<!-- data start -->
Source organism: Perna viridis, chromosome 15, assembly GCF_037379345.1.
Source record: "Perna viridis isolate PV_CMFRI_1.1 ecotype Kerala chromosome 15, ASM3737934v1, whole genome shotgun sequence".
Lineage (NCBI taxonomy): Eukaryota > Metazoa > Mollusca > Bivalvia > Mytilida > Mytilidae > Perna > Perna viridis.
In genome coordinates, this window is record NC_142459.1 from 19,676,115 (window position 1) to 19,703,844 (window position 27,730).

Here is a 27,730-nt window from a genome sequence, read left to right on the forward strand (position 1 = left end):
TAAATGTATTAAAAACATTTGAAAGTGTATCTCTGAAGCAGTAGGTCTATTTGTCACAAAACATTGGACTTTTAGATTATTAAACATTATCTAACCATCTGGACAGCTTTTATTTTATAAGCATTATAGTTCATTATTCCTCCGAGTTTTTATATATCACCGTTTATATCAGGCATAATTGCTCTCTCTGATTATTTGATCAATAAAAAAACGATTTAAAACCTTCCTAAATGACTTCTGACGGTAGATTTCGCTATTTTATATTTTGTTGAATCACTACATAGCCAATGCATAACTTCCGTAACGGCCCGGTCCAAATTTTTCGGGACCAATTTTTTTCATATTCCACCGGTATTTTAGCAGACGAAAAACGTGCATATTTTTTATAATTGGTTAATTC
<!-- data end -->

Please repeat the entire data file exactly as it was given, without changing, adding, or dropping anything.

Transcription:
Source organism: Perna viridis, chromosome 15, assembly GCF_037379345.1.
Source record: "Perna viridis isolate PV_CMFRI_1.1 ecotype Kerala chromosome 15, ASM3737934v1, whole genome shotgun sequence".
Lineage (NCBI taxonomy): Eukaryota > Metazoa > Mollusca > Bivalvia > Mytilida > Mytilidae > Perna > Perna viridis.
In genome coordinates, this window is record NC_142459.1 from 19,676,115 (window position 1) to 19,703,844 (window position 27,730).

Here is a 27,730-nt window from a genome sequence, read left to right on the forward strand (position 1 = left end):
TAAATGTATTAAAAACATTTGAAAGTGTATCTCTGAAGCAGTAGGTCTATTTGTCACAAAACATTGGACTTTTAGATTATTAAACATTATCTAACCATCTGGACAGCTTTTATTTTATAAGCATTATAGTTCATTATTCCTCCGAGTTTTTATATATCACCGTTTATATCAGGCATAATTGCTCTCTCTGATTATTTGATCAATAAAAAAACGATTTAAAACCTTCCTAAATGACTTCTGACGGTAGATTTCGCTATTTTATATTTTGTTGAATCACTACATAGCCAATGCATAACTTCCGTAACGGCCCGGTCCAAATTTTTCGGGACCAATTTTTTTCATATTCCACCGGTATTTTAGCAGACGAAAAACGTGCATATTTTTTATAATTGGTTAATTC